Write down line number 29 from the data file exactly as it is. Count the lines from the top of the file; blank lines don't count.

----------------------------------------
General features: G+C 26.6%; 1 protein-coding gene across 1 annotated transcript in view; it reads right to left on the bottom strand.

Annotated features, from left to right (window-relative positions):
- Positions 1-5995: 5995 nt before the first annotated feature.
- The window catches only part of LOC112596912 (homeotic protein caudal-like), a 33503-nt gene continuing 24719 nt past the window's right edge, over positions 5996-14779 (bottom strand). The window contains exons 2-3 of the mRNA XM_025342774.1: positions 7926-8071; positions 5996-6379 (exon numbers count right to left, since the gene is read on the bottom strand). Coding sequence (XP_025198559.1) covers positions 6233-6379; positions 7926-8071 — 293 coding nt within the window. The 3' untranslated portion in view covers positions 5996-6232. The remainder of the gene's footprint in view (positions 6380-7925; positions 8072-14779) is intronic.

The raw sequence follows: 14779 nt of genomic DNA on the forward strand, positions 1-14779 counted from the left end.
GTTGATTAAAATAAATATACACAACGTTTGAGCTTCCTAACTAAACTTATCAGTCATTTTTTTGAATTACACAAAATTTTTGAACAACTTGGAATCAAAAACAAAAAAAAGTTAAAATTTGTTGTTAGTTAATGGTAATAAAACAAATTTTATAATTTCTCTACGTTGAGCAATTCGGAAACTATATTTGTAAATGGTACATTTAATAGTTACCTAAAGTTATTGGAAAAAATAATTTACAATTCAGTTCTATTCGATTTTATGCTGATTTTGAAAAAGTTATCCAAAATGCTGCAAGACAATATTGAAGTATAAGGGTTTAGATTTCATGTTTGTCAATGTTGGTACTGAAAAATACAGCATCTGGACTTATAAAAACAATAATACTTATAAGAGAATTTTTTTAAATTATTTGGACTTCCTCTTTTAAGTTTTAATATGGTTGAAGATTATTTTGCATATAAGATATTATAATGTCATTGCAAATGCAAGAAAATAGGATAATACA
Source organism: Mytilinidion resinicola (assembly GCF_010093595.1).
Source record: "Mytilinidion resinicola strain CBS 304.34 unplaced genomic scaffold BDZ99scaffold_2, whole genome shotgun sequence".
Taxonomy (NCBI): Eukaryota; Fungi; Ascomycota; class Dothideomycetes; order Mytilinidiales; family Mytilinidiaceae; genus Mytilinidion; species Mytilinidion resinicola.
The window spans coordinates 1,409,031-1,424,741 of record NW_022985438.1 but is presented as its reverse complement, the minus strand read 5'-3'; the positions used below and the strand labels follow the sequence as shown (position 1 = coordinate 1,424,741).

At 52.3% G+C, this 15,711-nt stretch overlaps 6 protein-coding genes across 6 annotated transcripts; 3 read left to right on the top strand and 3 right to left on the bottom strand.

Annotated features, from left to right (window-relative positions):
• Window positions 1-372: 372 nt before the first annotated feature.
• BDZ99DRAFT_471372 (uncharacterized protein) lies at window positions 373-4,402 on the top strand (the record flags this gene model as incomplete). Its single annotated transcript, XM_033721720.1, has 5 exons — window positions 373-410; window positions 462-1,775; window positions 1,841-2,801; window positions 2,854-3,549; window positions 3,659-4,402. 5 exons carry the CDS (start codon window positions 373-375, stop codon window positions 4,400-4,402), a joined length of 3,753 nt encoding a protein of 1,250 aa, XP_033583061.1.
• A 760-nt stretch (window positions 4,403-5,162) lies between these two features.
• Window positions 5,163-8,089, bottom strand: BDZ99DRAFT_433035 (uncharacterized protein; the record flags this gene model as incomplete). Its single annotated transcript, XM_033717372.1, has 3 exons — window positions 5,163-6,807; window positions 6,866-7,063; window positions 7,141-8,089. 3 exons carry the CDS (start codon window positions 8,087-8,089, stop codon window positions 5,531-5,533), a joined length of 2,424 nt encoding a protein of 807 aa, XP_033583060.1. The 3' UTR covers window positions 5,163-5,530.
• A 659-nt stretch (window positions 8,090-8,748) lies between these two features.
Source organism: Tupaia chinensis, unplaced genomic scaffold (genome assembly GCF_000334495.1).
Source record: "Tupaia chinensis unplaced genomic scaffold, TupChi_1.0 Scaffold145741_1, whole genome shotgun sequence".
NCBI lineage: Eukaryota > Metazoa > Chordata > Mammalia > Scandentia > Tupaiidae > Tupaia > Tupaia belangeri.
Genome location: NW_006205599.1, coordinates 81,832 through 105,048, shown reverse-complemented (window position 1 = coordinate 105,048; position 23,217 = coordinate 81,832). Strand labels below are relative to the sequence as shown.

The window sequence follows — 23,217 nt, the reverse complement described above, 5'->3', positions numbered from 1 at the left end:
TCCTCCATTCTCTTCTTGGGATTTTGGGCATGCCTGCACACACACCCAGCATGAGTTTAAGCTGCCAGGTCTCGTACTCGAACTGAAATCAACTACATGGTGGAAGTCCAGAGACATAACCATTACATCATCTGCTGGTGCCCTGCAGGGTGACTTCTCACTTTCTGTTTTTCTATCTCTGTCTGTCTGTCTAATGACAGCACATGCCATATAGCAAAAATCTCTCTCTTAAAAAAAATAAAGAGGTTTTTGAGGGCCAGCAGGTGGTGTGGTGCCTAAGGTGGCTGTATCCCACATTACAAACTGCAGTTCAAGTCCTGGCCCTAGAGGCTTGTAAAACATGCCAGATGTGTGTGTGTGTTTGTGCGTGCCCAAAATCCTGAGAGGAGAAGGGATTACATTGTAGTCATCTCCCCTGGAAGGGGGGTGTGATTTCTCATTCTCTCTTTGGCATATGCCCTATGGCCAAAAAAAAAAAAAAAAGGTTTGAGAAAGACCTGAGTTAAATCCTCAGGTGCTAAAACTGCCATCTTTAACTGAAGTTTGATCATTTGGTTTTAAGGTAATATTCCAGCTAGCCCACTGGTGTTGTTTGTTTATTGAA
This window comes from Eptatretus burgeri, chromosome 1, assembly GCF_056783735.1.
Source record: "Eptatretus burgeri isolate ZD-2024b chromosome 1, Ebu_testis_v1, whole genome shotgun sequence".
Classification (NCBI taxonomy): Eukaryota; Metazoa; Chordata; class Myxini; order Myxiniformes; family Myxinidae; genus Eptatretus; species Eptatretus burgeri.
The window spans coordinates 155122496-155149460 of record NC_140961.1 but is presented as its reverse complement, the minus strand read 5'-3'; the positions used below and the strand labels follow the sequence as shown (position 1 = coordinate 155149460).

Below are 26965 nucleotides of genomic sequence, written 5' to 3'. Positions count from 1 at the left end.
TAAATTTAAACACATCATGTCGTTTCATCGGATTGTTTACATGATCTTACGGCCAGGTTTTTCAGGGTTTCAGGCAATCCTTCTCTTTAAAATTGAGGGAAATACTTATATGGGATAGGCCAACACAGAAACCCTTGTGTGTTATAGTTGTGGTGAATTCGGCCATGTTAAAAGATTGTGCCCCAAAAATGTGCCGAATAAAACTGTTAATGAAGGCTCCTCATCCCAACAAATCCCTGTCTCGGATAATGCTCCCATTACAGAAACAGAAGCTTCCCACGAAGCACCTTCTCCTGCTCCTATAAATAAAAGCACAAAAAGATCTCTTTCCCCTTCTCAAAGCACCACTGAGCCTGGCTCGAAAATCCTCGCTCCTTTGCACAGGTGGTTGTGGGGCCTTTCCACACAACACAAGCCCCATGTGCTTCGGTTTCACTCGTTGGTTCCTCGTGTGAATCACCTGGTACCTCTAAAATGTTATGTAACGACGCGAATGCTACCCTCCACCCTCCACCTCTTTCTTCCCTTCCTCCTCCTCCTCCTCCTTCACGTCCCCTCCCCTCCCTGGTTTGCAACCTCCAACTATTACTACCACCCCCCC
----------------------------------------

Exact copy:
TAAATTTAAACACATCATGTCGTTTCATCGGATTGTTTACATGATCTTACGGCCAGGTTTTTCAGGGTTTCAGGCAATCCTTCTCTTTAAAATTGAGGGAAATACTTATATGGGATAGGCCAACACAGAAACCCTTGTGTGTTATAGTTGTGGTGAATTCGGCCATGTTAAAAGATTGTGCCCCAAAAATGTGCCGAATAAAACTGTTAATGAAGGCTCCTCATCCCAACAAATCCCTGTCTCGGATAATGCTCCCATTACAGAAACAGAAGCTTCCCACGAAGCACCTTCTCCTGCTCCTATAAATAAAAGCACAAAAAGATCTCTTTCCCCTTCTCAAAGCACCACTGAGCCTGGCTCGAAAATCCTCGCTCCTTTGCACAGGTGGTTGTGGGGCCTTTCCACACAACACAAGCCCCATGTGCTTCGGTTTCACTCGTTGGTTCCTCGTGTGAATCACCTGGTACCTCTAAAATGTTATGTAACGACGCGAATGCTACCCTCCACCCTCCACCTCTTTCTTCCCTTCCTCCTCCTCCTCCTCCTTCACGTCCCCTCCCCTCCCTGGTTTGCAACCTCCAACTATTACTACCACCCCCCC